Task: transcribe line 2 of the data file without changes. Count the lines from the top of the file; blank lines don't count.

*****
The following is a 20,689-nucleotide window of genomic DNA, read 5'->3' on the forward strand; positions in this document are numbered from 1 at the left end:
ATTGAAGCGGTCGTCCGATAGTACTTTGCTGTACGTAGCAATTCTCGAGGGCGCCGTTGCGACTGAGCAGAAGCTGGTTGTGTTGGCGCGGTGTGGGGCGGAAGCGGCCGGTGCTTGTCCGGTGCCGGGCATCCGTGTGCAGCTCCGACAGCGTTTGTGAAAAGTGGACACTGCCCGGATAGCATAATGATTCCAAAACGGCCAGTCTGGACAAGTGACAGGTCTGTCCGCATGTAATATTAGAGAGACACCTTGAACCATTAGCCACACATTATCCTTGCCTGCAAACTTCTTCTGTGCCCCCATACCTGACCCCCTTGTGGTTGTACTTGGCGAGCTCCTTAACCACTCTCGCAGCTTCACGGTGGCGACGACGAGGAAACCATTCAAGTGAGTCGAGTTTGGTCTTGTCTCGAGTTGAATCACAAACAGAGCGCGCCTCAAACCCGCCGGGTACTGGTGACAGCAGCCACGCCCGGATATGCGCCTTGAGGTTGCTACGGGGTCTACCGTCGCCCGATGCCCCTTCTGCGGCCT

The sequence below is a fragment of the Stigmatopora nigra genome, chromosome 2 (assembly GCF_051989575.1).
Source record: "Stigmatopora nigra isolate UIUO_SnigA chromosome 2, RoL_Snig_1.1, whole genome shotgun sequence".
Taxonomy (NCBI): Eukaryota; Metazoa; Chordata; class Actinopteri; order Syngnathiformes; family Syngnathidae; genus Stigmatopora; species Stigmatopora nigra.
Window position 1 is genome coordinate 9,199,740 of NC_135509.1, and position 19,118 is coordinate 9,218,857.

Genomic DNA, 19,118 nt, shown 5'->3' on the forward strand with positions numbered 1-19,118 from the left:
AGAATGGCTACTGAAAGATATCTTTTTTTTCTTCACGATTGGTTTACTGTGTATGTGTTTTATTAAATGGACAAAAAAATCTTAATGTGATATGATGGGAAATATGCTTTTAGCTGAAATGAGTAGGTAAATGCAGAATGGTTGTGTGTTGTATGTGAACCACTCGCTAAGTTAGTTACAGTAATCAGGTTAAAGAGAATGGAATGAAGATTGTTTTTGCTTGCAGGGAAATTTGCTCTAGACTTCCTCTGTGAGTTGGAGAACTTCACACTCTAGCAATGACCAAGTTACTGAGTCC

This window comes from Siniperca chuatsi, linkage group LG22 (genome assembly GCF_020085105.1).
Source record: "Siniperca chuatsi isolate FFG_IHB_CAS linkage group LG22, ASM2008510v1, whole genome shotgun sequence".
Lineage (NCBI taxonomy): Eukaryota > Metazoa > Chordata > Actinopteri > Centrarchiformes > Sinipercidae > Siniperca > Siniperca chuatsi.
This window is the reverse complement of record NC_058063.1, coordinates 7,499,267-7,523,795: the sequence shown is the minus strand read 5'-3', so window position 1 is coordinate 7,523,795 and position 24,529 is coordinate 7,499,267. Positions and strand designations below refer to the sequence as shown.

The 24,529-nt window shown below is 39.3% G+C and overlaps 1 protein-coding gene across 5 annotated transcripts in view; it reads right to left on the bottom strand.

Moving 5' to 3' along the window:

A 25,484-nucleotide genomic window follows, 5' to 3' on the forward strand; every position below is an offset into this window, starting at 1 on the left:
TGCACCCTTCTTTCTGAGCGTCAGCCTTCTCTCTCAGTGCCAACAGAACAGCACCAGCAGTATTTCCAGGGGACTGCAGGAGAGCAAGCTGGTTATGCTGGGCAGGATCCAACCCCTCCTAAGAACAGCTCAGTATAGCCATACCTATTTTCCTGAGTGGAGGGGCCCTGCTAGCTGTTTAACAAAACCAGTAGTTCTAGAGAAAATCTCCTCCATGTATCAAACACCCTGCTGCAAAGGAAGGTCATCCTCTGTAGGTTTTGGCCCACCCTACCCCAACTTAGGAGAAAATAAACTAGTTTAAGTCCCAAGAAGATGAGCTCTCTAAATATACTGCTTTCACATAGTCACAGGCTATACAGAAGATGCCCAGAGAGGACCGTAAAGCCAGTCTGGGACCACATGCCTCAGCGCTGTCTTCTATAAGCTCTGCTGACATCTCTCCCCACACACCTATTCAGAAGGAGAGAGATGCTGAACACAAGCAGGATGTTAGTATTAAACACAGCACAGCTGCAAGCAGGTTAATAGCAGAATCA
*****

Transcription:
ATTGAAGCGGTCGTCCGATAGTACTTTGCTGTACGTAGCAATTCTCGAGGGCGCCGTTGCGACTGAGCAGAAGCTGGTTGTGTTGGCGCGGTGTGGGGCGGAAGCGGCCGGTGCTTGTCCGGTGCCGGGCATCCGTGTGCAGCTCCGACAGCGTTTGTGAAAAGTGGACACTGCCCGGATAGCATAATGATTCCAAAACGGCCAGTCTGGACAAGTGACAGGTCTGTCCGCATGTAATATTAGAGAGACACCTTGAACCATTAGCCACACATTATCCTTGCCTGCAAACTTCTTCTGTGCCCCCATACCTGACCCCCTTGTGGTTGTACTTGGCGAGCTCCTTAACCACTCTCGCAGCTTCACGGTGGCGACGACGAGGAAACCATTCAAGTGAGTCGAGTTTGGTCTTGTCTCGAGTTGAATCACAAACAGAGCGCGCCTCAAACCCGCCGGGTACTGGTGACAGCAGCCACGCCCGGATATGCGCCTTGAGGTTGCTACGGGGTCTACCGTCGCCCGATGCCCCTTCTGCGGCCT